Regarding metabolic syndrome, smoking was not associated with increased risk among TLGS women or men (25); however, it has been shown to adversely affect the physical quality of life among TLGS men (26) In another TLGS investigation, Ramezankhani et al. applied the self-organizing map algorithm to cluster five metabolic risk factors (high body mass index (BMI), high systolic blood pressure, low glomerular filtration rate, high total-cholesterol and high fasting plasma glucose) and assess the corresponding risks of incident CVD. Surprisingly, smoking was significantly more prevalent among men in the healthier clusters and women who had quit smoking were assigned to the higher risk clusters. These findings may reflect the favorable effects of smoking on some metabolic risk factors, such as BMI or blood pressure (27); However, this does not overshadow the hazardous cardiovascular effects of smoking which are discussed as follows.
3.2.5. Cardiovascular Diseases
Smoking has been one of the conspicuous modifiable risk factors of CVD in the TLGS population. Almost 7.6% of all CVD events were attributed to current smoking, increasing CVD risk by 61% (19). In a detailed investigation among men, after adjustment for duration of smoking in addition to common CVD risk factors, current smoking showed an even stronger association with a hazard ratio of 2.12 (CI 95%: 1.14 - 3.95) for smoking less than 10 cigarettes per day and 6.05 (CI 95%: 2.83 - 12.92) for more than 20 cigarettes per day. The higher risk of CVD persisted after smoking cessation (HR: 2.42; CI 95%: 1.28 - 4.56) (28). Current smoking also increased the risk of premature CVD among men (HR: 1.68; CI 95%: 1.12 - 2.51) and was responsible for almost 20% of the events; however, the risk was nonsignificant among past smokers (29). Regarding coronary heart disease (CHD), after 10 years of follow-up, smoking (current or past) was the second most prevalent modifiable risk factor of CHD among men (HR: 1.6; CI 95%: 1.2 - 2.0) with an average population attributable fraction (PAF) of 7%; however, no significant risk was detected among women (17). In the detailed analysis among men, after adjustment for duration of smoking besides other risk factors, the HR ranged from 1.89 (CI 95%: 0.96 - 3.7) for less than 10 cigarettes per day to 4.12 (CI 95%: 1.75 - 9.71) for over 20 cigarettes per day among current smokers and the risk persisted among past smokers (HR: 1.64; CI 95%: 0.81 - 3.35) (28). In another study with an extended follow-up of 12 years, past-smoking per se was associated with 83% increased risk of CHD (CI 95%:1.30 - 2.59) (30). Of-course, regarding past smokers, the risk may disappear given more time. Also, in a comparison of smoking-related risk between diabetic and non-diabetic men, we demonstrated that diabetes did not alter the smoking-induced risk for CHD/CVD. Moreover, after twelve years of follow-up, smoking habits of nondiabetic men independently increased the risk for CHD and CVD by 49% and 53%, respectively (P values < 0.001) (31). Regarding cerebrovascular events, the association between smoking and ischemic stroke was marginally significant after 9 years (HR: 1.73; CI 95%: 0.97 - 3.08; PAF 14.5%) (32), but grew stronger after 12 years of follow-up (HR: 1.96; CI 95%: 1.13 - 3.42) (18). Lastly, in a cross-sectional investigation of cardiovascular risk factors in adolescents, smoking was associated with increased levels of total cholesterol (β = 0.11, P value = 0.012) and LDL (β = 0.4, P value = 0.001) among TLGS boys (33).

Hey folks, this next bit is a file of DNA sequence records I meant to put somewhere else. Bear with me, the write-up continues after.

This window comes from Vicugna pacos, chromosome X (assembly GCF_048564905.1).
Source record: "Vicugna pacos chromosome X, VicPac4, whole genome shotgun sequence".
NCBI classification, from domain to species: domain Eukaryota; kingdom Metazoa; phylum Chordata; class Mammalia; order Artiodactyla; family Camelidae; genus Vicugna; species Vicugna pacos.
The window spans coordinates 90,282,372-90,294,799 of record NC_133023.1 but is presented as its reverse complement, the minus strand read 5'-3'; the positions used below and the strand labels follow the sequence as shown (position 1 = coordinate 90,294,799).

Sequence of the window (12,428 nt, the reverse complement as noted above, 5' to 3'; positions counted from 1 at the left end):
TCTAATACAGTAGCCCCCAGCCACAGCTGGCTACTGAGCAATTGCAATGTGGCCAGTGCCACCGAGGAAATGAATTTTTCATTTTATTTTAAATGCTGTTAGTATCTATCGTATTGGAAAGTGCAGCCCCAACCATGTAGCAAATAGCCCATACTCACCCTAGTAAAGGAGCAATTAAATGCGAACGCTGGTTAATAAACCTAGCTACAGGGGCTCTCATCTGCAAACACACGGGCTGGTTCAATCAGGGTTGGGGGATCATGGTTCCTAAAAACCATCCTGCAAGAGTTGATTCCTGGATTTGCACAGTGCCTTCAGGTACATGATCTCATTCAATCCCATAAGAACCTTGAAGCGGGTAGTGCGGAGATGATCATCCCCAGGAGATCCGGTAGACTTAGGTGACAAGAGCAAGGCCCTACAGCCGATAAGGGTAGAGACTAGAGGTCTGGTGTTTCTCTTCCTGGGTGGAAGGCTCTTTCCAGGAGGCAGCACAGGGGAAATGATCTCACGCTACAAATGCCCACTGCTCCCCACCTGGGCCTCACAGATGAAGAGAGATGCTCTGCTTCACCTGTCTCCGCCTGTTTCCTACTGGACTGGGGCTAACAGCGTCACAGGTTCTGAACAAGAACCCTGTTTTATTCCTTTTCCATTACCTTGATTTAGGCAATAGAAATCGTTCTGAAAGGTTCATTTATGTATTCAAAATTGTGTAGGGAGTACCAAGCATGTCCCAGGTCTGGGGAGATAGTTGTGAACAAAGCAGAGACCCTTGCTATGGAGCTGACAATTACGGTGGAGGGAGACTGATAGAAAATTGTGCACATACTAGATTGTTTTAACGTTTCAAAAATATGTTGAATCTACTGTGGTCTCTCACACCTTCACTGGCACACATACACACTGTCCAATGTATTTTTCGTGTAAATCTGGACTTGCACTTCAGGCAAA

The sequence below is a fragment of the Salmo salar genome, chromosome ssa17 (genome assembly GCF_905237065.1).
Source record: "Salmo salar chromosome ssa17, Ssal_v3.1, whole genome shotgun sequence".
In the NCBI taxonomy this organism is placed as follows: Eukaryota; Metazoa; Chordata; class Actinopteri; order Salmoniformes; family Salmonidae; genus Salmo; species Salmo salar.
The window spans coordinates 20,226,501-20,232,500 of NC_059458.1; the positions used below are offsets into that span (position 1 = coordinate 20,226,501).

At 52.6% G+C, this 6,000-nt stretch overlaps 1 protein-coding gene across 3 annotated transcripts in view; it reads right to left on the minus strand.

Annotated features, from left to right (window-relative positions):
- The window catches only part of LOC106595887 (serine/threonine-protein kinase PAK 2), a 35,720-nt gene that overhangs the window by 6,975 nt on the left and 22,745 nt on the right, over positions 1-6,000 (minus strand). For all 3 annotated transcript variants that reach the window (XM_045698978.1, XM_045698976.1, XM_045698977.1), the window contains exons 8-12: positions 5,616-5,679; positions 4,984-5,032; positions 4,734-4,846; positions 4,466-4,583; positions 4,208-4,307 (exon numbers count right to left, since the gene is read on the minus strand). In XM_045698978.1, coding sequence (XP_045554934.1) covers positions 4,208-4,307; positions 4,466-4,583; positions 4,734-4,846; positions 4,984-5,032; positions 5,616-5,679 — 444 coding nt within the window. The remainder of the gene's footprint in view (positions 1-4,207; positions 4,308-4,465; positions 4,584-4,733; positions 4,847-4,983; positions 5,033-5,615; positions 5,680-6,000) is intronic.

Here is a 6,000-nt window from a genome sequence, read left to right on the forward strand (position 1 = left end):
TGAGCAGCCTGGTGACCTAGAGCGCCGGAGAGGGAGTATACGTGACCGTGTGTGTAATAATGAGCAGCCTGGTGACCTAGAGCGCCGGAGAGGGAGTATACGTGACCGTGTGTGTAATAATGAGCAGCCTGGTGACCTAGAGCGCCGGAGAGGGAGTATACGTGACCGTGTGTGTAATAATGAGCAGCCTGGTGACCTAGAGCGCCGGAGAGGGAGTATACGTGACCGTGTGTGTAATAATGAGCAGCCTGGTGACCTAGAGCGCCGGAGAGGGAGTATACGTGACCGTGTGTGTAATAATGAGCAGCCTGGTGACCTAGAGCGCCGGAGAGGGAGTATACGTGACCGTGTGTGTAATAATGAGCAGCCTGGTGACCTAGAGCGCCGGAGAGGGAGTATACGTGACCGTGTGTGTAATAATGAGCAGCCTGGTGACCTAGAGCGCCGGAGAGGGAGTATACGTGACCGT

3.3. Smoking and Mortality
Results on all-cause mortality after over a decade long follow-up, indicated a hazard ratio of 1.75 (CI 95%: 1.38 - 2.22) and a PAF of 7.71% (CI 95%: 3.85 - 11.54) for current smoking (19). An investigation launched on the TLGS type 2 diabetics pointed out that smoking (past/current) was associated with mortality among these patients with HR 1.45 (CI 95%: 1.45 - 1.03) and PAF 11% (34); However, an extended follow-up revealed that its association with mortality did not differ significantly between diabetic and non-diabetic men (P value > 0.46) (31). In another study, further analysis among men showed that the risk of mortality was attributed to the amount of daily cigarette smoking, independent of its duration. Regarding all-cause mortality, the association was only significant when smoking over 10 cigarettes per day, showing about four times higher risk, compared to non-smokers (P value < 0.001); whereas, the hazard ratio of CVD-mortality ranged from 4.57 (CI 95%: 1.32 - 15.79) for smoking less than 10 cigarettes/day and dramatically increased to 12.06 (CI 95%: 3.19 - 45.46) for more than 20 cigarettes/day. The association between smoking and mortality did not persist among past smokers (28).
3.4. Smoking and the Female Reproductive System
Smoking has been known to have anti-estrogenic effects on women (35). Among TLGS women, active smoking was associated with earlier menopause (P value = 0.05) (36) whereas passive smoking during childhood did not alter age of menarche (37). Regarding pathologies of the reproductive system, a cross-sectional analysis revealed that despite its relatively low prevalence, smoking was related to primary infertility in women (OR: 1.47; CI 95%: 1.38 - 3.53) (38). For abnormal uterine bleeding, the increased hazard among smokers was not significant after multivariable adjustment (P value = 0.65) (39).